• Hitting pulls. Consistently pulling the ball to the left of your target is a common sign of an over-the-top swing. It is hard to pull the ball straight left without coming over-the-top, so you can count on this sign as being pretty reliable. However, it is important that you understand the difference between hitting a draw or a hook and hitting a pull. A draw or a hook is a ball that starts somewhere near your target line, only to turn quickly to the left when it is in the air. On the other hand, a pull is a ball that starts left and then flies relatively straight the rest of the way. When it comes to an over-the-top swing, we are talking about hitting a straight pull and not a draw or a hook. In fact, if you are hitting a draw or a hook on a regular basis, you can be confident that you aren't coming over-the-top at all.
  • Fighting a slice. Another sign of an over-the-top move is the dreaded slice. As mentioned earlier, countless players do their best to get rid of the over-the-top move in order to correct the slice – however, you might be able to play relatively good golf even with a slice, as long as you can keep that slice under control. Obviously a ball that moves dramatically from left to right is going to be hard to play with, but a ball that could be described as a 'big fade' may still work to get you around the course. For now, the only thing that is important is whether or not you create a slice from time to time. If you periodically hit a slice, along with some pulls, you are probably coming over-the-top of the golf ball.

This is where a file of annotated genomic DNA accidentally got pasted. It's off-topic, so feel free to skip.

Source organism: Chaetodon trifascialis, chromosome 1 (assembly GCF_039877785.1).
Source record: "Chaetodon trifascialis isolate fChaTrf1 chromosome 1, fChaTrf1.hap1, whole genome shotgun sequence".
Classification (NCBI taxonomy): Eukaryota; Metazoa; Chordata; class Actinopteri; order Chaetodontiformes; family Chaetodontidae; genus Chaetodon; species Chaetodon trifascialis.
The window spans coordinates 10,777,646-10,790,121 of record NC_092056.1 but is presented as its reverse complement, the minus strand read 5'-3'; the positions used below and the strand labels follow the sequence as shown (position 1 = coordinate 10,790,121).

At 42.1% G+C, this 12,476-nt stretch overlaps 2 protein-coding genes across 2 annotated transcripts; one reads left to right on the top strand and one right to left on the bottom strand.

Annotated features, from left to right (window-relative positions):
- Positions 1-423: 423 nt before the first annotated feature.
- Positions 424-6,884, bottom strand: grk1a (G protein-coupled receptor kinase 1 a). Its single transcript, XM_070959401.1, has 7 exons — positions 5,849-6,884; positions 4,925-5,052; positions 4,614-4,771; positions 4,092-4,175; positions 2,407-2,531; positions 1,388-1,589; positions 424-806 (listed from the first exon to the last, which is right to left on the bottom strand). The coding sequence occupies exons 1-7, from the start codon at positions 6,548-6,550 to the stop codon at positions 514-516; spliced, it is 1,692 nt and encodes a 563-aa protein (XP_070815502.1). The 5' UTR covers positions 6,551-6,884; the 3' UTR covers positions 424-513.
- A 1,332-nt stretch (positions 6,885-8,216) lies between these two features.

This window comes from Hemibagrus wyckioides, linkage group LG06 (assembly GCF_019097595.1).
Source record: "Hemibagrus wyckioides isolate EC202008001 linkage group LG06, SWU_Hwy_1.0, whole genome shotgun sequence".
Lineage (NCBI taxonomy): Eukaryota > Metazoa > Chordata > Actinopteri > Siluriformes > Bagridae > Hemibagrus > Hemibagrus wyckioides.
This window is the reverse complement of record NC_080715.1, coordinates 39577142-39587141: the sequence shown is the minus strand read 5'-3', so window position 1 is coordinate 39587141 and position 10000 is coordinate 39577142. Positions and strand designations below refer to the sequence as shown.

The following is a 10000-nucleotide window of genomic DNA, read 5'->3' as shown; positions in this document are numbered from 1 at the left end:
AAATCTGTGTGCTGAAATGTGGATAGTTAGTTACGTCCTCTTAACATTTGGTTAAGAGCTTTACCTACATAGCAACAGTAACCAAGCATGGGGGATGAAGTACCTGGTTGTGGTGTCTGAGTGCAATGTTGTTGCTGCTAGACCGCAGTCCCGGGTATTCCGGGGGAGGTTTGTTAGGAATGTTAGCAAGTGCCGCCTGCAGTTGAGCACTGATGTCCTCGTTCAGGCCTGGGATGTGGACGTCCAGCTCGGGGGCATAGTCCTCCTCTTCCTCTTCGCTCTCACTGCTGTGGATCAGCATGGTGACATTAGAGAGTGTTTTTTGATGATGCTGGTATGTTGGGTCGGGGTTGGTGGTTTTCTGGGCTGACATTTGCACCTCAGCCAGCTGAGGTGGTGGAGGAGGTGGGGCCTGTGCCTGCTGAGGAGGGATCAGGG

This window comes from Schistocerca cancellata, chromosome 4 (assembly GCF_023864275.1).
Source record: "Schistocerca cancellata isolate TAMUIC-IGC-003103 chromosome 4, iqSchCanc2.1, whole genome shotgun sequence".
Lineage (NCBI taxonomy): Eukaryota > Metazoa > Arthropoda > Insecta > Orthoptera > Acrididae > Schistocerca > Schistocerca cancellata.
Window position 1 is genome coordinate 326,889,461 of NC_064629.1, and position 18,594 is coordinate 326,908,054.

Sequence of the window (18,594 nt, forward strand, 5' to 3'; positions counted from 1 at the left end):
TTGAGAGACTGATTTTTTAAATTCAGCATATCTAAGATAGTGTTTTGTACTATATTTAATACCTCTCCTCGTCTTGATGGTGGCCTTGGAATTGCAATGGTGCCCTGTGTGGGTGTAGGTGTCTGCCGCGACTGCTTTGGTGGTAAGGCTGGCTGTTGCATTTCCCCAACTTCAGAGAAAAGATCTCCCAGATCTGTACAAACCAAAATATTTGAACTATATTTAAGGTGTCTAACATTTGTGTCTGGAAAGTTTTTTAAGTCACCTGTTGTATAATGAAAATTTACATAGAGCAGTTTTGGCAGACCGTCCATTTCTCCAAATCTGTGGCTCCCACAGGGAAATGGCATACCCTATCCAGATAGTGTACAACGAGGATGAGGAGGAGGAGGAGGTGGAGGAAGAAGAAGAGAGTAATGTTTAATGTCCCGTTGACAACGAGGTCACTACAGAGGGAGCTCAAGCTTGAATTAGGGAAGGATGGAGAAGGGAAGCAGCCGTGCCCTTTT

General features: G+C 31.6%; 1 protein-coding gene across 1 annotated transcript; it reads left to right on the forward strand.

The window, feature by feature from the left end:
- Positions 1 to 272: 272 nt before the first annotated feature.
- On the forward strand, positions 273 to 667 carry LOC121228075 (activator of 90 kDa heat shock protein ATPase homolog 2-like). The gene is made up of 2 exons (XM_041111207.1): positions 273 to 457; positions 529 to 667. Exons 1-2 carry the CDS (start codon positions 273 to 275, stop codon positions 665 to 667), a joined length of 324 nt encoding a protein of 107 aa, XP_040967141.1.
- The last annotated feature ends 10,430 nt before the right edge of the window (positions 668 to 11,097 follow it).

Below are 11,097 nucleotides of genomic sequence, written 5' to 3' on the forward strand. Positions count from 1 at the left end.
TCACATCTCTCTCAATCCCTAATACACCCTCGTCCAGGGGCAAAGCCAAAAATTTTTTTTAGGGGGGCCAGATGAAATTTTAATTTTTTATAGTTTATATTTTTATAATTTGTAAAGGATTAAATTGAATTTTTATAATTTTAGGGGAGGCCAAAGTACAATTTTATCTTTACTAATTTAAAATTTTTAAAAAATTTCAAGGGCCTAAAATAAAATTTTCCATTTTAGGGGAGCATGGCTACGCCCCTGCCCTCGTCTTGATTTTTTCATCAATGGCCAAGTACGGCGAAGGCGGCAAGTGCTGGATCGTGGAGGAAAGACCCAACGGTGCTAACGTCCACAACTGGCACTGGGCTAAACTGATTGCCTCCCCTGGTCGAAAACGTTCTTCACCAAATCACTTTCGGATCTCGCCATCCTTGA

• Divot pointing left. One of the best ways to discover that you are coming over-the-top is by looking at the direction of your divots. After you hit an iron shot, stand back and take a close look at your divot. Where is it pointing? It is pointed directly at the target, or is it headed off to the left? If your divot is pointing left – and you were aimed up properly to begin with – you can feel sure that you are swinging over-the-top. Divots are a great way to learn about your golf swing, so be sure to check yours each time to pull a little bit of turf out of the ground.

Pull or Slice - One or the Other

Pull or Slice - One or the Other

It is almost impossible to play good golf if you are using two different ball flights at the same time. If you are standing over the ball and you are unsure if you are going to get a pull or a slice from a given swing, you will not be able to reach your goals. How would you aim in a situation like that? At best, you would simply be left to guess as whether you need to aim to the right or left of the target. Guessing is never a good way to play golf, so players who are constantly surprised by their ball flights will always struggle to play well.